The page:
And what about the players themselves? “There’s not enough hunger in their play,” said Garcia in his post-match comments, which were delivered amid persistent rumours linking Depay and Aouar with departures. “It’s not normal to think that the transfer window can influence the motivation of players, but when I see certain behaviour, I wonder,” added the manager. Garcia is right to wonder, but only to an extent. As a manager it is his job to ensure his players are focused on the task at hand and organised in a cohesive system. Despite his brilliant man-management against a succession of richer clubs in the Champions League, he appears unable to do the same in Ligue 1. He is currently going the way of his predecessor, Sylvinho.
A word should also be offered for Lorient, who finally seem to be taking Christophe Pelissier’s organisational principles on board, even if their 5-4-1 (which became even more cautious once Enzo Le Fée was forced off) was a paragon of negativity. They have enough pace from players such as the scorer Yoane Wissa to stretch teams on the counter and, after a rough few weeks, this composed performance has taken them back on the right track. Still, Lyon’s disappointment is of their own making. Despite what Juninho may engineer in the transfer window, the club legend may soon find himself forced into changing managers again. Having sacked one coach at the start of last season, sacking another one early this season would be an indictment of the club’s present and future.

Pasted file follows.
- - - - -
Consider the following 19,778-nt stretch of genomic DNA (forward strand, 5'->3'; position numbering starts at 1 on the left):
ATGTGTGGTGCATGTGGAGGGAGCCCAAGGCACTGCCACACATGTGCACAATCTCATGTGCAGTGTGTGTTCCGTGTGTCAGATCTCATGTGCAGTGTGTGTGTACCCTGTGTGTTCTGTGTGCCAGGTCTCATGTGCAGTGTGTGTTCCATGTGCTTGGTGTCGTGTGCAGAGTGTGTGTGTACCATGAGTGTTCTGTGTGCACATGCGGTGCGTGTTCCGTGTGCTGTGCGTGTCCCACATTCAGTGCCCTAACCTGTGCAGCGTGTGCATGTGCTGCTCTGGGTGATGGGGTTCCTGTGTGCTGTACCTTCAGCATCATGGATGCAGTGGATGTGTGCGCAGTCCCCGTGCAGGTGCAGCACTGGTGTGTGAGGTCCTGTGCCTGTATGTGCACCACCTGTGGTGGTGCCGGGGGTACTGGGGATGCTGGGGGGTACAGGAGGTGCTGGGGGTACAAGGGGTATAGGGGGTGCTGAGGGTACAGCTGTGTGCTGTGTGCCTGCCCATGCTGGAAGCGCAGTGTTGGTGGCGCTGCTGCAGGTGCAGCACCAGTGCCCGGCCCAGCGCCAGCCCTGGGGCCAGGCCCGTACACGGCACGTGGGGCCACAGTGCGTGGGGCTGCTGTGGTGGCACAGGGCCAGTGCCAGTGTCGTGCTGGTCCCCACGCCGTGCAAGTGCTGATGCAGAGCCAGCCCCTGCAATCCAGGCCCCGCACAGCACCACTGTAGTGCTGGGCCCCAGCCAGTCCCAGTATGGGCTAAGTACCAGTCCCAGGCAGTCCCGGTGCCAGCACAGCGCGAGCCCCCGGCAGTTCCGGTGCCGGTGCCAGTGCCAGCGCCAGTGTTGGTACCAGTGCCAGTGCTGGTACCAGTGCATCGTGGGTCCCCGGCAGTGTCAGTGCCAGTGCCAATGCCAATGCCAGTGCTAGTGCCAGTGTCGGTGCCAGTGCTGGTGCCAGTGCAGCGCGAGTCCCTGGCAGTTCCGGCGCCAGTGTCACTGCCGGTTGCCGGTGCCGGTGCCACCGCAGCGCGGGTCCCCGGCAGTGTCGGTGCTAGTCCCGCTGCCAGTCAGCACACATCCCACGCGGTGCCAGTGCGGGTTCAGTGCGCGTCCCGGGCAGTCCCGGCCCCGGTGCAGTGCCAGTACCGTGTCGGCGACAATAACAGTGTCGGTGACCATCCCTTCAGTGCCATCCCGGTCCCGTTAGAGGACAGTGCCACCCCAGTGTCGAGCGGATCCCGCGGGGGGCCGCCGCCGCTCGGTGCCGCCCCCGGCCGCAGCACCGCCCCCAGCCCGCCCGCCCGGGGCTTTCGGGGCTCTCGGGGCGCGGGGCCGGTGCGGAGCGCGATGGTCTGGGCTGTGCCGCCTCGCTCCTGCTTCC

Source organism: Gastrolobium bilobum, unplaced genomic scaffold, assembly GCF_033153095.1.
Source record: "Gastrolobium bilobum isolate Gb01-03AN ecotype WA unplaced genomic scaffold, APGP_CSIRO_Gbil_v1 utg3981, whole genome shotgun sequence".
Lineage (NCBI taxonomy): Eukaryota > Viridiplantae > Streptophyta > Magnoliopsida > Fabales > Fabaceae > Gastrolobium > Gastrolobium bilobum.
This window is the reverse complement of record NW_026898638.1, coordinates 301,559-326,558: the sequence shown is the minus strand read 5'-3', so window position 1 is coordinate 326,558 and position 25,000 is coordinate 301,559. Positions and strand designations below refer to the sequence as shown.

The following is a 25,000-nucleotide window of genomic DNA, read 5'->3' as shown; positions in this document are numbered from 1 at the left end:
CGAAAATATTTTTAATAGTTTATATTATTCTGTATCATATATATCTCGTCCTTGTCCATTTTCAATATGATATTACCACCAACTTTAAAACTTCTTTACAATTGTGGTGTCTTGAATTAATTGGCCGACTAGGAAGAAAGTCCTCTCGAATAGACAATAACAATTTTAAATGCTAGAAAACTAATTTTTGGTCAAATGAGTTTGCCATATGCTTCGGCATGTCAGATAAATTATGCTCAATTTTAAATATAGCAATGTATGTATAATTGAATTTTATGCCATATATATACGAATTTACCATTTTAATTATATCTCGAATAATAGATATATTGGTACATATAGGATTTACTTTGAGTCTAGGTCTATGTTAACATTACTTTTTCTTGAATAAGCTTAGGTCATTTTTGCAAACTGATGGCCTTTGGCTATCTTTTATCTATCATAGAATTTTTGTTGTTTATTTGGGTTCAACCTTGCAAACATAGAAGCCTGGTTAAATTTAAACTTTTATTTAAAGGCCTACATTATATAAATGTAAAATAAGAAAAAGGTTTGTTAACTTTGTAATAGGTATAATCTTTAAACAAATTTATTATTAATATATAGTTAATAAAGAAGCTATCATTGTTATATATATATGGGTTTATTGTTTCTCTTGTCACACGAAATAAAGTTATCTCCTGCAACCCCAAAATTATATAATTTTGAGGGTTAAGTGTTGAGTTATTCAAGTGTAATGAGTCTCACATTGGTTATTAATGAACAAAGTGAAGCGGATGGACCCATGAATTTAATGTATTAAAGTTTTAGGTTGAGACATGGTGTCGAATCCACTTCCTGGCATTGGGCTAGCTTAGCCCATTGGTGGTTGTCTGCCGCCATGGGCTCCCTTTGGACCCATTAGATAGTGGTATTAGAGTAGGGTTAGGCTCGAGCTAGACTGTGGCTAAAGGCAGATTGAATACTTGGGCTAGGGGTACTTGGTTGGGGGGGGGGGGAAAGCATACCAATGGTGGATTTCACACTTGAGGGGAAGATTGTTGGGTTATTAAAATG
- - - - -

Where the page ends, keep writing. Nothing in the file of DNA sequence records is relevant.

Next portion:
Ligue 1 results
Ligue 1 results
Bordeaux 0-0 NiceAngers 3-2 BrestDijon 2-2 MontpellierMonaco 3-2 StrasbourgNîmes 1-1 LensLorient 1-1 LyonReims 0-2 PSGSt Etienne 0-3 RennesMarseille 1-1 MetzLille 2-0 Nantes
• Monaco showed plenty of determination in their 3-2 win over Strasbourg at the Stade Louis II on Sunday. It was a good response after their gutting defeat at Rennes last weekend and it took them into the European places. Wissam Ben Yedder scored two and the young team seem to be taking Niko Kovac’s principles to heart quite well, but the manager has to sort out his team’s ongoing discipline issues. Both Axel Disasi and Aurélien Tchouameni were sent off against Strasbourg, leaving Monaco to cling to a one-goal lead for nearly half an hour. This is a common problem. Monaco picked up 10 red cards in last season’s truncated campaign. If Monaco are to reach the top three, the players will need to show more control.
• Rennes continued their impressive run by thrashing previously unbeaten Saint-Étienne at the Stade Geoffroy-Guichard, with Eduardo Camavinga again dictating things. Now two points clear at the top and one of only two unbeaten sides, Julien Stéphan’s team seems to be picking up steam. They are imperious at the back while playing with even more freedom going forward. Playing in the Champions League will test the depth of the squad but, for now, the way they are combining youth and experience to produce a hugely entertaining style of football makes them a fantastic advertisement for the league.
• Finally, a word for Ignatius Ganago. The Cameroonian youngster struggled to make an impact at Nice last season, but has now scored four goals in as many matches for Lens. He is thriving in Franck Haise’s high-pressing 3-4-1-2 formation, where he plays alongside the physical Florian Sotoca rather than being misused in a wide role. His €6m transfer now looks like a snip. Lens are sitting comfortably in the European positions, and their thoroughly modern combination of pressing and physicality makes them a team to watch this season.